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Budget 2018: These are the taxes it could hike and how you will be hit

Along with hopes there are fears of unpleasant surprises the Budget could spring. ET Wealth lists the possibilities and how they can impact you.

, ET Bureau|
Jan 29, 2018, 02.56 PM IST
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Since the time frame to compute capital gains for other products is three years, the government may use the same yard stick for equities as well.
With more and more economic policies moving beyond the Budget, the significance of the annual fiscal exercise may have diminished to some extent. The introduction of the Goods and Services Tax (GST) has reduced its importance further.

This is because several indirect taxes like excise duty and VAT are already merged with the GST and therefore, are outside the Budget’s ambit.

However, the government can always tinker with direct taxes and import duties, and that’s where the fear lies. An unstable GST structure is another worry. “GST collections have been dipping steadily for the last couple of months and the government may take additional measures to shore up revenaue,” warns Akhil Chandna, Director, Grant Thornton India.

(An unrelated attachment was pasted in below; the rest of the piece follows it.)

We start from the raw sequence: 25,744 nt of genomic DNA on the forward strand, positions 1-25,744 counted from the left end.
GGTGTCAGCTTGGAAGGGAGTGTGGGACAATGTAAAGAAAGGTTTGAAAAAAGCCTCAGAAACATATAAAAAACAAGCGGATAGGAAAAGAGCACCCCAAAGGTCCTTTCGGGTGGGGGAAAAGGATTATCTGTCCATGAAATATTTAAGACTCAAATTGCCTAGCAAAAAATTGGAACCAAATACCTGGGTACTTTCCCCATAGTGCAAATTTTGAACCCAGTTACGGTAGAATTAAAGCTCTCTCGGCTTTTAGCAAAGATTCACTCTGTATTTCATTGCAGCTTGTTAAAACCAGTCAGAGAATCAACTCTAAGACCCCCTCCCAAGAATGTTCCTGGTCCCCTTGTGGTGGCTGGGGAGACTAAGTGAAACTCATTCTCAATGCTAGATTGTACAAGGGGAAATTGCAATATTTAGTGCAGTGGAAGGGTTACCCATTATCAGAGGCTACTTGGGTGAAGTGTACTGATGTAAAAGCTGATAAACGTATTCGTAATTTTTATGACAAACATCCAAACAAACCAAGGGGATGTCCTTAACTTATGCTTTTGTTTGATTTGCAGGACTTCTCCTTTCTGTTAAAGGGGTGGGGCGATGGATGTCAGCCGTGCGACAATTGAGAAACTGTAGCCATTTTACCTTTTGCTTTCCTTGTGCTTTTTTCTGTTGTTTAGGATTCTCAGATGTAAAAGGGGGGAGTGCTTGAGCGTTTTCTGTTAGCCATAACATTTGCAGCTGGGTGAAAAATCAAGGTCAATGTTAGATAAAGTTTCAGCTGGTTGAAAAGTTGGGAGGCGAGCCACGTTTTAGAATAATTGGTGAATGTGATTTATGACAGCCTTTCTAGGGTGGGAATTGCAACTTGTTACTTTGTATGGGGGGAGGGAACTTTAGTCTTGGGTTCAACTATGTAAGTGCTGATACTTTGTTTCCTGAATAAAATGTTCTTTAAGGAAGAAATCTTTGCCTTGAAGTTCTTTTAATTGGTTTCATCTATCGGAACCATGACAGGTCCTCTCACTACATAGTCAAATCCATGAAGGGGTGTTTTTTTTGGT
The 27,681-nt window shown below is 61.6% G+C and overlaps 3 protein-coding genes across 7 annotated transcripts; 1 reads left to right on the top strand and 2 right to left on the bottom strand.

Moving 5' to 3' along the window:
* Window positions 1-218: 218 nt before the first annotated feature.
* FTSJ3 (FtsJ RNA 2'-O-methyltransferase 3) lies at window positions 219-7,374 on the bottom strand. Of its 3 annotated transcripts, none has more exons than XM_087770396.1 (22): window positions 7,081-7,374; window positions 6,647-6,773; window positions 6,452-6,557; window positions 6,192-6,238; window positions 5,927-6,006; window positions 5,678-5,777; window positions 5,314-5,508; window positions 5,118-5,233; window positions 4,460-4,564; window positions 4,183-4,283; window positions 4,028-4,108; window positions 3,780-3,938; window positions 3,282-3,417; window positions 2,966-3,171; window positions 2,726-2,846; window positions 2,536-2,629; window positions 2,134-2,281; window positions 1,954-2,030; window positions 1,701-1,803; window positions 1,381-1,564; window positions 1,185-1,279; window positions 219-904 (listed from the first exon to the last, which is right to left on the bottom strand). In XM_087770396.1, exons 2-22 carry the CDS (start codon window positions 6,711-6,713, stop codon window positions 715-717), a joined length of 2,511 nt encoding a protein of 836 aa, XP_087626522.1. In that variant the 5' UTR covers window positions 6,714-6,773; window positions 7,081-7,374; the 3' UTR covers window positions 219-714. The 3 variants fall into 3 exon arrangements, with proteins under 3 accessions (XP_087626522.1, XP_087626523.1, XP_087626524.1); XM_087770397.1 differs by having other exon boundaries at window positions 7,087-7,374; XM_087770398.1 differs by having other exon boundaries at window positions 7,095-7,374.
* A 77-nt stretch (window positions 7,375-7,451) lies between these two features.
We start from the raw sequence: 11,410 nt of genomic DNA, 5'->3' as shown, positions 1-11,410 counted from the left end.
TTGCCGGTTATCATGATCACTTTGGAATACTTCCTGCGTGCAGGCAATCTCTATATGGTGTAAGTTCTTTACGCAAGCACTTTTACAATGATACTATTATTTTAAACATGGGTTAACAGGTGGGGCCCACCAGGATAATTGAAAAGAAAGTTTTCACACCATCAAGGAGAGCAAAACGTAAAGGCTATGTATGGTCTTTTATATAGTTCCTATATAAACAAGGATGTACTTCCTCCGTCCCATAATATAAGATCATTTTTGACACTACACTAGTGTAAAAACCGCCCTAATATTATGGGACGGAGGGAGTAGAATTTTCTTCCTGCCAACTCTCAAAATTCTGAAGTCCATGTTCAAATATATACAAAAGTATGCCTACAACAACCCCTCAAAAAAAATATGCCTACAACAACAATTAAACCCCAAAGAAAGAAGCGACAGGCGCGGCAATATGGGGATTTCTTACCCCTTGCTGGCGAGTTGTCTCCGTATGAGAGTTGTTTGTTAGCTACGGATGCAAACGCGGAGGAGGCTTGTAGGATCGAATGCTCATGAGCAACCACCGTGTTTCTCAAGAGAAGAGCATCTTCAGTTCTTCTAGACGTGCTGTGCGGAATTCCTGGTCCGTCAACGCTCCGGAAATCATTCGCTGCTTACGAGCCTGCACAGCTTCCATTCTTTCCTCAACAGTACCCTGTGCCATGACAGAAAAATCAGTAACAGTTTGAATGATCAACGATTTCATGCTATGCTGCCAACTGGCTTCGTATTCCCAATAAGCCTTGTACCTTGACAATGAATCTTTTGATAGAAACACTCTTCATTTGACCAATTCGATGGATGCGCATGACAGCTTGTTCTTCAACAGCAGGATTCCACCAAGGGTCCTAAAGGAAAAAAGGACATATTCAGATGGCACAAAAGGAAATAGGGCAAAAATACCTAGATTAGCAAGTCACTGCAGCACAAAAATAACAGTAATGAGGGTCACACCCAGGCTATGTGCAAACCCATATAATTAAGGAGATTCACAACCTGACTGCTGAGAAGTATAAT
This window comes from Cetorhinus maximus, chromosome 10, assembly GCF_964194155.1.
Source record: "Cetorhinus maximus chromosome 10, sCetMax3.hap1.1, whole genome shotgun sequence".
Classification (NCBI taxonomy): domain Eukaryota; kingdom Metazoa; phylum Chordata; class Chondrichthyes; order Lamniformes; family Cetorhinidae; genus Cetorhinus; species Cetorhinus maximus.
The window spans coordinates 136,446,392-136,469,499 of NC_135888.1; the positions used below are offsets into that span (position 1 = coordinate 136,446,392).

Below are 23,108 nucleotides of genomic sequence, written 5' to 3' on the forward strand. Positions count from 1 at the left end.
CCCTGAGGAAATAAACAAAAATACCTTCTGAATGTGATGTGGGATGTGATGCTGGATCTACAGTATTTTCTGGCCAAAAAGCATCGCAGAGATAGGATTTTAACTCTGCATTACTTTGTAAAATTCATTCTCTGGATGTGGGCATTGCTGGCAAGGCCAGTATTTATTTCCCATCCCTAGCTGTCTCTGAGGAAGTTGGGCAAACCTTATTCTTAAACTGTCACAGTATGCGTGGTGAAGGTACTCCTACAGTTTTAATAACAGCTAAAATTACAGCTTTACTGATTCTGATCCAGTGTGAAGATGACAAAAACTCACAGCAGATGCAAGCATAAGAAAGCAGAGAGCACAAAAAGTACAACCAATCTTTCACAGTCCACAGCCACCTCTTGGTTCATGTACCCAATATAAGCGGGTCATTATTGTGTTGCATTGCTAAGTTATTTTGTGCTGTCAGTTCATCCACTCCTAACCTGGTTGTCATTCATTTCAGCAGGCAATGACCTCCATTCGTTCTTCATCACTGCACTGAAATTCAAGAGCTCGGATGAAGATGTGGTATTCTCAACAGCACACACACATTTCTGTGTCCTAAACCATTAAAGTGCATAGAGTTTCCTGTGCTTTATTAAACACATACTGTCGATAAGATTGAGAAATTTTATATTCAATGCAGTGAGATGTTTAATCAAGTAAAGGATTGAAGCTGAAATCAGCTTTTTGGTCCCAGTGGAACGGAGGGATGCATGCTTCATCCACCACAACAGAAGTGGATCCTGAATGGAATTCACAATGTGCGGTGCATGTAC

1. Long term capital gain tax on equities
The government can cite several reasons to tax long term capital gains (LTCG) from equities. First is the taxation anomaly between listed and unlisted shares. LTCG from listed equities is tax-free, but from unlisted equities are taxable. Similarly, gains from stocks made by brokers or traders are treated as business income and taxed at marginal rates. Since the time frame to compute capital gains for other products is three years, the government may use the same yard stick for equities as well.

What it means for you
If introduced, your tax liability will go up. Next, it will spoil stock market sentiments because it will hurt foreign portfolio investors. “Since capital gains are tax-free in several countries, FPIs may not invest in India,” says Shenoy. The government could cushion the blow by proposing a smaller tax rate. “If it happens, the taxation rate may be capped at 5%,” says Melvin Joseph, Founder, Finvin Financial Planners

2. Increase in securities transaction tax (STT)
Since introduction of tax on LTCG may scare away foreign investors, the government may increase tax collection by way of increasing STT. STT was introduced in lieu of removing capital gains tax and therefore, it is possible the government may increase it instead of reintroducing capital gains tax. Another advantage with STT is its collection efficiency. The BSE and NSE deducts and gives it to the government, saving it the hassle of chasing investors.

What it means for you
Current STT rates (0.1% for delivery based transactions and less for others) is low. Increase in STT will impact short-term traders, but the impact on long-term investors will be minimal. However, increase in LTCG time frame will impact institutional investors and therefore, dent the stock market sentiments. “Since most FPIs are short-term players, the impact on them will be more,” says Joseph.